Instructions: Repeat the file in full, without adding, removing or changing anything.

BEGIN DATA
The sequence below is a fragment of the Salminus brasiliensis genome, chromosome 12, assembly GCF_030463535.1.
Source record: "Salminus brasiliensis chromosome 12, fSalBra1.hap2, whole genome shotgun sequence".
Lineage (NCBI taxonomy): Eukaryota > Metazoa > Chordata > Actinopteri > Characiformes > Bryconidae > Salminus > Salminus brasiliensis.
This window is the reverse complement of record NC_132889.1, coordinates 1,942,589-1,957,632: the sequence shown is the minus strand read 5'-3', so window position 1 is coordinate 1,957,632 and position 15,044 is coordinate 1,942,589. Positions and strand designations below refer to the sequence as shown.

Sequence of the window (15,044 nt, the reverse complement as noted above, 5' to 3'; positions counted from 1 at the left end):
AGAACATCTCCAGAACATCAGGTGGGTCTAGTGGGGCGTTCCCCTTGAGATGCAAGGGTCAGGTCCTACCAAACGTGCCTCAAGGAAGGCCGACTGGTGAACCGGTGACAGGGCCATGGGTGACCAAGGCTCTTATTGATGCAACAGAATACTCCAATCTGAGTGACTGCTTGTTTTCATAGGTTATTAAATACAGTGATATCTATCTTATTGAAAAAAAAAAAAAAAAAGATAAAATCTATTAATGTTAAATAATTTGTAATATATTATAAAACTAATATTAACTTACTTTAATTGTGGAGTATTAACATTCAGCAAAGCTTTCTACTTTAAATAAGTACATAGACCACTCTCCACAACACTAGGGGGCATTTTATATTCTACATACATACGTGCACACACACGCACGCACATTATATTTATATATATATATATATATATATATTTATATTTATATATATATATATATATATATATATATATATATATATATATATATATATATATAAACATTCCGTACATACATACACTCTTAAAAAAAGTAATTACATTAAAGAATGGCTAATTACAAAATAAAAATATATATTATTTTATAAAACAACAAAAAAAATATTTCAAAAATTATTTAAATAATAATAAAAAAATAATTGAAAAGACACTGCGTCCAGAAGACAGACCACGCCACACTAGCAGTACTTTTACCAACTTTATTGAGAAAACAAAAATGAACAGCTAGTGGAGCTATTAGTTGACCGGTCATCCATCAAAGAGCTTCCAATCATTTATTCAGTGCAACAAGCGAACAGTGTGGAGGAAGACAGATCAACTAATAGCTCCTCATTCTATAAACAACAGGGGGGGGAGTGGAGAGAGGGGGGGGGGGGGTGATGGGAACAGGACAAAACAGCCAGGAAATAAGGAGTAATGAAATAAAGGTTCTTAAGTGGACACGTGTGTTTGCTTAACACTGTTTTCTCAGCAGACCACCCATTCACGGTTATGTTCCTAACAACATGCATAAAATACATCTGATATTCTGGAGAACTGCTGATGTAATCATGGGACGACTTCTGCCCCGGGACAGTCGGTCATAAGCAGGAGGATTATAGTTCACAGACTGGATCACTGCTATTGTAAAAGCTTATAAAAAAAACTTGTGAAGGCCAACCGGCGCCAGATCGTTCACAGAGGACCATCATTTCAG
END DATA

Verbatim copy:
The sequence below is a fragment of the Salminus brasiliensis genome, chromosome 12, assembly GCF_030463535.1.
Source record: "Salminus brasiliensis chromosome 12, fSalBra1.hap2, whole genome shotgun sequence".
Lineage (NCBI taxonomy): Eukaryota > Metazoa > Chordata > Actinopteri > Characiformes > Bryconidae > Salminus > Salminus brasiliensis.
This window is the reverse complement of record NC_132889.1, coordinates 1,942,589-1,957,632: the sequence shown is the minus strand read 5'-3', so window position 1 is coordinate 1,957,632 and position 15,044 is coordinate 1,942,589. Positions and strand designations below refer to the sequence as shown.

Sequence of the window (15,044 nt, the reverse complement as noted above, 5' to 3'; positions counted from 1 at the left end):
AGAACATCTCCAGAACATCAGGTGGGTCTAGTGGGGCGTTCCCCTTGAGATGCAAGGGTCAGGTCCTACCAAACGTGCCTCAAGGAAGGCCGACTGGTGAACCGGTGACAGGGCCATGGGTGACCAAGGCTCTTATTGATGCAACAGAATACTCCAATCTGAGTGACTGCTTGTTTTCATAGGTTATTAAATACAGTGATATCTATCTTATTGAAAAAAAAAAAAAAAAAGATAAAATCTATTAATGTTAAATAATTTGTAATATATTATAAAACTAATATTAACTTACTTTAATTGTGGAGTATTAACATTCAGCAAAGCTTTCTACTTTAAATAAGTACATAGACCACTCTCCACAACACTAGGGGGCATTTTATATTCTACATACATACGTGCACACACACGCACGCACATTATATTTATATATATATATATATATATATATTTATATTTATATATATATATATATATATATATATATATATATATATATATATATATATATATAAACATTCCGTACATACATACACTCTTAAAAAAAGTAATTACATTAAAGAATGGCTAATTACAAAATAAAAATATATATTATTTTATAAAACAACAAAAAAAATATTTCAAAAATTATTTAAATAATAATAAAAAAATAATTGAAAAGACACTGCGTCCAGAAGACAGACCACGCCACACTAGCAGTACTTTTACCAACTTTATTGAGAAAACAAAAATGAACAGCTAGTGGAGCTATTAGTTGACCGGTCATCCATCAAAGAGCTTCCAATCATTTATTCAGTGCAACAAGCGAACAGTGTGGAGGAAGACAGATCAACTAATAGCTCCTCATTCTATAAACAACAGGGGGGGGAGTGGAGAGAGGGGGGGGGGGGGTGATGGGAACAGGACAAAACAGCCAGGAAATAAGGAGTAATGAAATAAAGGTTCTTAAGTGGACACGTGTGTTTGCTTAACACTGTTTTCTCAGCAGACCACCCATTCACGGTTATGTTCCTAACAACATGCATAAAATACATCTGATATTCTGGAGAACTGCTGATGTAATCATGGGACGACTTCTGCCCCGGGACAGTCGGTCATAAGCAGGAGGATTATAGTTCACAGACTGGATCACTGCTATTGTAAAAGCTTATAAAAAAAACTTGTGAAGGCCAACCGGCGCCAGATCGTTCACAGAGGACCATCATTTCAG